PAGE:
Ilya Zhitomirskiy, one of the founding members of the social networking site Diaspora, has passed away at the age of 22. According to the International Business Times, the company confirmed that Zhitomirskiy has died, though the cause and date of his passing have not yet been reported. IBC writes that Zhitomirskiy, along with Dan Grippi, Maxwell Zalsberg and Raphael Sofaer, created Diaspora out of growing dissatisfaction with Facebook and wanted to create “a social network that didn’t force people to surrender their privacy.” (Facebook founder Mark Zuckerberg helped contribute to Diaspora’s website fundraising, and said of the up-start, “I think it’s a cool idea.”) Zhitomirskiy’s profile on Diaspora reads, “Ilya is a Russian. He is super passionate about building a world of hacker spaces, maker culture, sharing, cycling, and life satisfaction.”
Tag: Tech (11-20 of 163)
(UPDATE: The L.A. Times reports Netflix’s stock has fallen 35 percent, and Goldman Sachs has cut its shares to sell.) Netflix jolted its shareholders again with a third-quarter financial report that portrayed a company in crisis. The video subscription service’s latest blooper reel, released Monday, included an even larger customer exodus than the company had foreseen after announcing an unpopular price increase in July. What’s worse, the report contained a forecast calling for more defections during the next few months.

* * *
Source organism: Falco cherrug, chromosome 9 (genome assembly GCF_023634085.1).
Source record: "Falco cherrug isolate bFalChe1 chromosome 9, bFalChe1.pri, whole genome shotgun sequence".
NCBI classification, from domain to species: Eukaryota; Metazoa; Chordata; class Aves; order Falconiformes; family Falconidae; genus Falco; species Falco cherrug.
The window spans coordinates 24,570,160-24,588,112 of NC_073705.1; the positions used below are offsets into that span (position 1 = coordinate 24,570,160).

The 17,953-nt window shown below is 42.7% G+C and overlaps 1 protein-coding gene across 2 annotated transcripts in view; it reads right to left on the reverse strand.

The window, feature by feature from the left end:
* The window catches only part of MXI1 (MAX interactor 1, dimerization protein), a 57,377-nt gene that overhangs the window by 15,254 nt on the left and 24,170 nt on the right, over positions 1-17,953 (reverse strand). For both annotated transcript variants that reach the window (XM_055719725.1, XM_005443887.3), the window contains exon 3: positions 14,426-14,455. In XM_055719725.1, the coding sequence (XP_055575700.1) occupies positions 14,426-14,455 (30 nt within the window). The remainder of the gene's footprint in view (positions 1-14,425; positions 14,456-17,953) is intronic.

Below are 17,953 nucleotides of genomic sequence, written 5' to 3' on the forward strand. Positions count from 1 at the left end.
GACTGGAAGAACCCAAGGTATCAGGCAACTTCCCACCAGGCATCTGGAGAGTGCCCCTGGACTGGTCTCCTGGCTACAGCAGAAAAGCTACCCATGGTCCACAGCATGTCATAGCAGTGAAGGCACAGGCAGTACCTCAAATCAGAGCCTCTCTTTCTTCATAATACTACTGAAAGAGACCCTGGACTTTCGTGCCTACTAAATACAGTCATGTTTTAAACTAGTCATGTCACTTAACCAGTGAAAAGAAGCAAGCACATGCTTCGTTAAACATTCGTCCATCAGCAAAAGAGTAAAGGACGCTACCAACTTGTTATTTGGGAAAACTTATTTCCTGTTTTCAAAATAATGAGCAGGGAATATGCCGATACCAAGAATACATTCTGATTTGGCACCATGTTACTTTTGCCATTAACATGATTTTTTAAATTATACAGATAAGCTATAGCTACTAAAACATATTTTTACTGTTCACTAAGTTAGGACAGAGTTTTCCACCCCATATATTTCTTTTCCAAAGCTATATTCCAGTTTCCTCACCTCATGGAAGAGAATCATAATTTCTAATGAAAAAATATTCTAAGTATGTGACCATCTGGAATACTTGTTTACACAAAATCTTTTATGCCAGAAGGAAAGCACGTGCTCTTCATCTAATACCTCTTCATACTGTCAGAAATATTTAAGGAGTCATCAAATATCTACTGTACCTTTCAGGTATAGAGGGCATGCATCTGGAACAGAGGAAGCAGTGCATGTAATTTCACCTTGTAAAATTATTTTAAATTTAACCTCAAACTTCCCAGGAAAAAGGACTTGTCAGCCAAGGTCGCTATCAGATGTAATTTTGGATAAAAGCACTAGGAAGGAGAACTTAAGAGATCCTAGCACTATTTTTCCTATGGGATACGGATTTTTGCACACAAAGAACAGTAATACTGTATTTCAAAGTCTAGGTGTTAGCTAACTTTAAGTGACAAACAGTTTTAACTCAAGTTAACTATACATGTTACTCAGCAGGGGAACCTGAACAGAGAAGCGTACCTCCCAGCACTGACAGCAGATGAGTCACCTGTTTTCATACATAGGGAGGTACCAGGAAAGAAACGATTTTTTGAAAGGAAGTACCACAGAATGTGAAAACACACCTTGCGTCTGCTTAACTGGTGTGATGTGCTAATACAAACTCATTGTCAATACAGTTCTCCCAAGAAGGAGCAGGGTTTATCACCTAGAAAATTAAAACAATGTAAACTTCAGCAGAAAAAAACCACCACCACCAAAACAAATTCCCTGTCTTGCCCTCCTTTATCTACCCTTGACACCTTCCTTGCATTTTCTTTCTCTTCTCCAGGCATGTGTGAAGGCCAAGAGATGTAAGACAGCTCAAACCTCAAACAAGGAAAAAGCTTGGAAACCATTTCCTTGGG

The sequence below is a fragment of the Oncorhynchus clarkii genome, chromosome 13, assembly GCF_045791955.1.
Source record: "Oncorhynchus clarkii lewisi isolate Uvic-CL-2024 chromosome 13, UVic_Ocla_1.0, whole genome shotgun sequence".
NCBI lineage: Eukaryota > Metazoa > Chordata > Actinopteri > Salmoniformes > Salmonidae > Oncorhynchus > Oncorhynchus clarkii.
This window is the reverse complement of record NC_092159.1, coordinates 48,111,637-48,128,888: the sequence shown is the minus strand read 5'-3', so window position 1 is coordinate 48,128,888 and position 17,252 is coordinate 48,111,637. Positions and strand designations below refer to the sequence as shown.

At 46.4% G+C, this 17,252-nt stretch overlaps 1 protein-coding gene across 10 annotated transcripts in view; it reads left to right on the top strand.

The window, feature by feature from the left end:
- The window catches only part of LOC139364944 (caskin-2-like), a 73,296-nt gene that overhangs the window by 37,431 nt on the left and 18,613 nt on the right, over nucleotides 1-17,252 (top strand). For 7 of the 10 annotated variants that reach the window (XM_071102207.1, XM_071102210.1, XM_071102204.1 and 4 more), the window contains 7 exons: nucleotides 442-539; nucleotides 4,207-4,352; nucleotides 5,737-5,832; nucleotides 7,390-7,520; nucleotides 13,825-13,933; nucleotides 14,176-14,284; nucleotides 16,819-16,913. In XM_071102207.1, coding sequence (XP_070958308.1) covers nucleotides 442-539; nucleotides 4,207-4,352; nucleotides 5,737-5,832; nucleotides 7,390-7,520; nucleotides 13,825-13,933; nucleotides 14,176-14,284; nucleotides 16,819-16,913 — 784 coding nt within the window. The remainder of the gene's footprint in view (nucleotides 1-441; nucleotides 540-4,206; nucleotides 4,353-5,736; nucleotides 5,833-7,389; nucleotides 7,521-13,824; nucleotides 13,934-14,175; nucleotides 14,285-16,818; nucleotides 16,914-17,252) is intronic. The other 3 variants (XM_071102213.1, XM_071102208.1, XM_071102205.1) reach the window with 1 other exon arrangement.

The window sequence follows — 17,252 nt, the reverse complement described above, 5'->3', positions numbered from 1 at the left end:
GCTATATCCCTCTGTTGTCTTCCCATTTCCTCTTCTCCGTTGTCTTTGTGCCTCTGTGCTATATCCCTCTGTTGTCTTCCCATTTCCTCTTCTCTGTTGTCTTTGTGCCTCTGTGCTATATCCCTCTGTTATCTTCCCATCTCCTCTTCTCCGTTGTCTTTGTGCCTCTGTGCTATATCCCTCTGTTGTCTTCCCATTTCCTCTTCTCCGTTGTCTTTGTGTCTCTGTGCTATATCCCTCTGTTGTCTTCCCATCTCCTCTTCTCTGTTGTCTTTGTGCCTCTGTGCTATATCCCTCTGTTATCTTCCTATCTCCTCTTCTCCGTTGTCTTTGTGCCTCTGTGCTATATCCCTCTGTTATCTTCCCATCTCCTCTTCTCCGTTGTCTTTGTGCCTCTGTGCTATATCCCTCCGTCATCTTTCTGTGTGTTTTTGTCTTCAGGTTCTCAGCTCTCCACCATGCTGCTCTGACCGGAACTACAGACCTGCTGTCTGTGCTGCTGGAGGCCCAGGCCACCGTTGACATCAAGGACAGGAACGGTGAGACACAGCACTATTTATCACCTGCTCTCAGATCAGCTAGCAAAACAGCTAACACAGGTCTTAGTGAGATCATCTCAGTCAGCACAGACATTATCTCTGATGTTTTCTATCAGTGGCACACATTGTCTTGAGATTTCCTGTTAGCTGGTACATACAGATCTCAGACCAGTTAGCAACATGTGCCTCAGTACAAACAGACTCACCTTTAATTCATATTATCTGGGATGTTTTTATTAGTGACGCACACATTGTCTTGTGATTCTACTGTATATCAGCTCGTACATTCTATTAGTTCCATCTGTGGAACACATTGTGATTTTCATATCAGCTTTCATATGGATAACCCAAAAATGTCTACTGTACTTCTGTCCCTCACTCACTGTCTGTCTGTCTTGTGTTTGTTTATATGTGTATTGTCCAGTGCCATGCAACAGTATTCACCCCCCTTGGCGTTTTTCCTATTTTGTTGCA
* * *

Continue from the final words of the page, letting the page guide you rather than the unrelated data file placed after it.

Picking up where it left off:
The backlash will deprive Netflix Inc. of some of the revenue that management had been counting on to finance the company’s expansion plans while it pays higher fees for Internet video streaming rights. The result: Netflix expects to post losses next year when it starts selling its streaming service in Britain and Ireland. The company didn’t offer further specifics besides saying it won’t go into any other overseas markets until it’s making money again. READ FULL STORY »